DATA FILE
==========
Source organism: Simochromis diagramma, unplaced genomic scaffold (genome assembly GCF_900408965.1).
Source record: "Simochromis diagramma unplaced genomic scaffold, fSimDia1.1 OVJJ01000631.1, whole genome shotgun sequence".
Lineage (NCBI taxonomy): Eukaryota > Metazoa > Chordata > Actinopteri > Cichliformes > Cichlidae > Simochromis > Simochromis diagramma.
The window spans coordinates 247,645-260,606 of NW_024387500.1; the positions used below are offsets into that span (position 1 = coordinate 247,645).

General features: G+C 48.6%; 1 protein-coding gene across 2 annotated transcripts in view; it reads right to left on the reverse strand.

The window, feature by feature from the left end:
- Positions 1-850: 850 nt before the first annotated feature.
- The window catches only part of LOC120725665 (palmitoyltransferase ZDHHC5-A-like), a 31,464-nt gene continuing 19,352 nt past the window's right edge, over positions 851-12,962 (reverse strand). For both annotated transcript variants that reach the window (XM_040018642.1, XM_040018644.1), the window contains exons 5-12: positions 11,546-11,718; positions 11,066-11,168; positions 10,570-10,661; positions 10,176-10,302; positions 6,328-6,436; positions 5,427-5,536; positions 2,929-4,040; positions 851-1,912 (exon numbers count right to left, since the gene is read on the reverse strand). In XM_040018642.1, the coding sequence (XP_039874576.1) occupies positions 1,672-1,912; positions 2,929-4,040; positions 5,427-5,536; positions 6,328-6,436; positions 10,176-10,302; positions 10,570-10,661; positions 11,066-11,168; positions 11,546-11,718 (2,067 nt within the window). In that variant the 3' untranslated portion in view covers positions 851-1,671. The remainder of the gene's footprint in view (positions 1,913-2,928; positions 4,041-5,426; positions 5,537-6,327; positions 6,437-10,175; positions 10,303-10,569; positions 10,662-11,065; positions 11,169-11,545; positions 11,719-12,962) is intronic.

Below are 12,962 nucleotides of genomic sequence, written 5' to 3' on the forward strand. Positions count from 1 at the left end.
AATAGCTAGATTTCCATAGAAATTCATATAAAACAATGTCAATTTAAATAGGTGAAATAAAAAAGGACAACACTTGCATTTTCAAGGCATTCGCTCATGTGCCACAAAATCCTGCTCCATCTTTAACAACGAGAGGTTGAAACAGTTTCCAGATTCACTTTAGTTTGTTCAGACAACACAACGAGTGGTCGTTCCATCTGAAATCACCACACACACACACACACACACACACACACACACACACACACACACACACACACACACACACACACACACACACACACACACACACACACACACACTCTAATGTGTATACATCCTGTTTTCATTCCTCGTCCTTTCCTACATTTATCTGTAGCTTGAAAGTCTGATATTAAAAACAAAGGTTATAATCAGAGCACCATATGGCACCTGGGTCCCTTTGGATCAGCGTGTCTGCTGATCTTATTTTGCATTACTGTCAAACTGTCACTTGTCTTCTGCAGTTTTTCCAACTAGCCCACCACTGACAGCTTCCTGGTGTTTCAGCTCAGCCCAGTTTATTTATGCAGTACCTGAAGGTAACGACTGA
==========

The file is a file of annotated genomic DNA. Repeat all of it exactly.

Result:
Source organism: Simochromis diagramma, unplaced genomic scaffold (genome assembly GCF_900408965.1).
Source record: "Simochromis diagramma unplaced genomic scaffold, fSimDia1.1 OVJJ01000631.1, whole genome shotgun sequence".
Lineage (NCBI taxonomy): Eukaryota > Metazoa > Chordata > Actinopteri > Cichliformes > Cichlidae > Simochromis > Simochromis diagramma.
The window spans coordinates 247,645-260,606 of NW_024387500.1; the positions used below are offsets into that span (position 1 = coordinate 247,645).

General features: G+C 48.6%; 1 protein-coding gene across 2 annotated transcripts in view; it reads right to left on the reverse strand.

The window, feature by feature from the left end:
- Positions 1-850: 850 nt before the first annotated feature.
- The window catches only part of LOC120725665 (palmitoyltransferase ZDHHC5-A-like), a 31,464-nt gene continuing 19,352 nt past the window's right edge, over positions 851-12,962 (reverse strand). For both annotated transcript variants that reach the window (XM_040018642.1, XM_040018644.1), the window contains exons 5-12: positions 11,546-11,718; positions 11,066-11,168; positions 10,570-10,661; positions 10,176-10,302; positions 6,328-6,436; positions 5,427-5,536; positions 2,929-4,040; positions 851-1,912 (exon numbers count right to left, since the gene is read on the reverse strand). In XM_040018642.1, the coding sequence (XP_039874576.1) occupies positions 1,672-1,912; positions 2,929-4,040; positions 5,427-5,536; positions 6,328-6,436; positions 10,176-10,302; positions 10,570-10,661; positions 11,066-11,168; positions 11,546-11,718 (2,067 nt within the window). In that variant the 3' untranslated portion in view covers positions 851-1,671. The remainder of the gene's footprint in view (positions 1,913-2,928; positions 4,041-5,426; positions 5,537-6,327; positions 6,437-10,175; positions 10,303-10,569; positions 10,662-11,065; positions 11,169-11,545; positions 11,719-12,962) is intronic.

Below are 12,962 nucleotides of genomic sequence, written 5' to 3' on the forward strand. Positions count from 1 at the left end.
AATAGCTAGATTTCCATAGAAATTCATATAAAACAATGTCAATTTAAATAGGTGAAATAAAAAAGGACAACACTTGCATTTTCAAGGCATTCGCTCATGTGCCACAAAATCCTGCTCCATCTTTAACAACGAGAGGTTGAAACAGTTTCCAGATTCACTTTAGTTTGTTCAGACAACACAACGAGTGGTCGTTCCATCTGAAATCACCACACACACACACACACACACACACACACACACACACACACACACACACACACACACACACACACACACACACACACACACACACACACACACACTCTAATGTGTATACATCCTGTTTTCATTCCTCGTCCTTTCCTACATTTATCTGTAGCTTGAAAGTCTGATATTAAAAACAAAGGTTATAATCAGAGCACCATATGGCACCTGGGTCCCTTTGGATCAGCGTGTCTGCTGATCTTATTTTGCATTACTGTCAAACTGTCACTTGTCTTCTGCAGTTTTTCCAACTAGCCCACCACTGACAGCTTCCTGGTGTTTCAGCTCAGCCCAGTTTATTTATGCAGTACCTGAAGGTAACGACTGA